Social and Emotional Development
It is not a secret that infants develop a strong emotional attachment to the people who provide them with a caring and nurturing relationship. Infants are familiar with the faces of family members and react positively to seeing their faces and being held by them. However, the situation is very different when the infant comes in contact with Great Aunt Irma, whom the baby has never seen before. When the baby is passed from its familiar mother to caring but unfamiliar Great Aunt Irma, the baby will most likely not react in the same manner as she did with her mother. Instead the infant will cry and reach for the more familiar mom. This fear is called stranger anxiety, and it occurs in babies between six months and two years old.
Attachment is an emotional tie with another person. In young children attachment is shown by their desire to be held by their parents or other familiar caregivers and by their becoming upset or distressed when separated. Attachment has a strong evolutionary component, since it aids in survival. Just as you would see cubs following the mother lion around in Africa, a baby stays close to its mother for protection.
Attachment comes from three key components in relationship between the child and caregiver: body contact, familiarity, and responsive parenting. An infant seeks body contact with the mother or main caregiver. This soft, warm body gives the infant a safe haven from which to explore his or her surroundings and also a place to go to when upset. A mother's or caregiver's body is very important in attachment with the infant because it allows a sense of security.
Although it is thought to be the mother's job to provide the most nurturing for her children, the father's presence is important to the development of his child. Studies show that children who grow up without a father can be at an increased risk for various psychological and social pathologies. Of course, single parents of either sex are often exposed to poverty, increased stress, and more limited resources, which impact what they can offer their children.
Familiarity is based on the critical period of infants, which is that period of time shortly after birth in which the infant is exposed to stimuli that will produce proper development. Attachments based on familiarity must happen during the critical period. It is not necessary for a child to be in contact with her main caregivers right at birth to develop an attachment to them, as is seen in adopted children, but human attachment develops very slowly and is helped along when an infant is in contact with her main caregiver from the beginning.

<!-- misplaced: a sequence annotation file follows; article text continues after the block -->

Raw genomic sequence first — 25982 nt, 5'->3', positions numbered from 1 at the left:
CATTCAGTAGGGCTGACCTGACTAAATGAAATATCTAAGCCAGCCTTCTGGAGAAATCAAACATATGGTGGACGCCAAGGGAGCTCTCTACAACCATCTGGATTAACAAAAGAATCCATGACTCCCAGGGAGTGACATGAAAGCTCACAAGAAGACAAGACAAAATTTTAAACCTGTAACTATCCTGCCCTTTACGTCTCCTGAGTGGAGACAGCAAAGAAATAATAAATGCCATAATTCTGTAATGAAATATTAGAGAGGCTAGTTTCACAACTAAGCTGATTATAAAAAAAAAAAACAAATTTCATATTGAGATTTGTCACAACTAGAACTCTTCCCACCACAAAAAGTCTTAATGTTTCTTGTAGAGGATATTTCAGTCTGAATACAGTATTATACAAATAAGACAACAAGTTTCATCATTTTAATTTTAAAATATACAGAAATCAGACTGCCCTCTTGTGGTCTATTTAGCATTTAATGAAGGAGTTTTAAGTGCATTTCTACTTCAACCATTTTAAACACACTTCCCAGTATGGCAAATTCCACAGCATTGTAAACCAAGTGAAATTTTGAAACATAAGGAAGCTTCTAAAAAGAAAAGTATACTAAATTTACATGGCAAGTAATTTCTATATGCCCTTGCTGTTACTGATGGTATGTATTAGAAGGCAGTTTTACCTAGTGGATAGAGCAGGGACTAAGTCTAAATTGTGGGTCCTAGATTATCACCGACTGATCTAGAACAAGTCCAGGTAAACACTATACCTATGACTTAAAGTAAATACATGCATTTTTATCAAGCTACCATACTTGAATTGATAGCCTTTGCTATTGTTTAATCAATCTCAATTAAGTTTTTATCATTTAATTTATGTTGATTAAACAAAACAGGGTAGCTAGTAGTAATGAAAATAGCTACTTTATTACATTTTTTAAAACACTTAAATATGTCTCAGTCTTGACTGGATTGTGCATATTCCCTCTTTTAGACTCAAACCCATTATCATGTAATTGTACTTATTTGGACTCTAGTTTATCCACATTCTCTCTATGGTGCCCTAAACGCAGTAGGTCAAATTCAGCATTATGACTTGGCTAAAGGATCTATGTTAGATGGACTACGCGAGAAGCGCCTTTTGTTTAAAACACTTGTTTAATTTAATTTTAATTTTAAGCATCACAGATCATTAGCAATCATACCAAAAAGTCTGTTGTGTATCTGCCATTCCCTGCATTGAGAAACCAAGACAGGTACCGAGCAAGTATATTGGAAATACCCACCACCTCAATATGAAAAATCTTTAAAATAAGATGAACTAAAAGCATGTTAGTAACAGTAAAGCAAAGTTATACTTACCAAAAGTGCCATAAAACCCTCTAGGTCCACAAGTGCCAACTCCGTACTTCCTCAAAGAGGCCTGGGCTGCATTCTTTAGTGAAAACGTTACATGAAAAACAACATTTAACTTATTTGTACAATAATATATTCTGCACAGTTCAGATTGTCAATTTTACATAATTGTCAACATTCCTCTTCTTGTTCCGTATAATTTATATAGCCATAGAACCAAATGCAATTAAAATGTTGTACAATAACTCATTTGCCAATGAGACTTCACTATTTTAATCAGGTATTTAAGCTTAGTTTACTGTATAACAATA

Forms of Attachment
Attachment comes in two basic forms: secure attachment and insecure attachment. Secure attachment is shown when a baby can happily play in and explore a new environment in his mother's presence. An insecurely attached baby will not be eager to explore the surroundings, but rather will stick to his mother. One explanation for the secure and insecurely attached babies is the mother's actions.
Responsive mothers who act with sensitivity and attentiveness toward their children most likely have securely attached infants. Mothers who are insensitive toward their children and ignore them will most likely have babies with insecure attachments. A child's temperament may also influence the parent's behavior. For instance, a child who is generally more anxious, less cuddly, and more easily upset will elicit different parenting behavior than a cheerful, calm, relaxed child. It goes both ways.
Researchers have also described three major variations of insecure attachment: ambivalent, avoidant, and disorganized. A child displaying signs of ambivalent-insecure attachment will become very distressed when the caretaker leaves the room, but does not seem to be particularly comforted when he or she returns. Those with an avoidant-insecure style show little preference between a parent and stranger and generally don't seek comfort from caregivers when they are distressed. Disorganized attachment is marked by a pronounced mix of behavior, where children may avoid or even resist attention from caregivers. Researchers believe that this attachment style is linked to inconsistent parenting behavior. Sometimes the parents may be a source of comfort, but at other times they might be a source of neglect or even fear.
Much of this chapter has discussed the child's attachment to the mother. Though the mother's attachment seems to be a very important role in the development of a child, the father's presence also makes a big difference. However, it need not be a biological mother or father to satisfy the child's need for attachment. The presence of safe, caring, responsible adults in a child's life is what seems to be important in nurturing healthy development.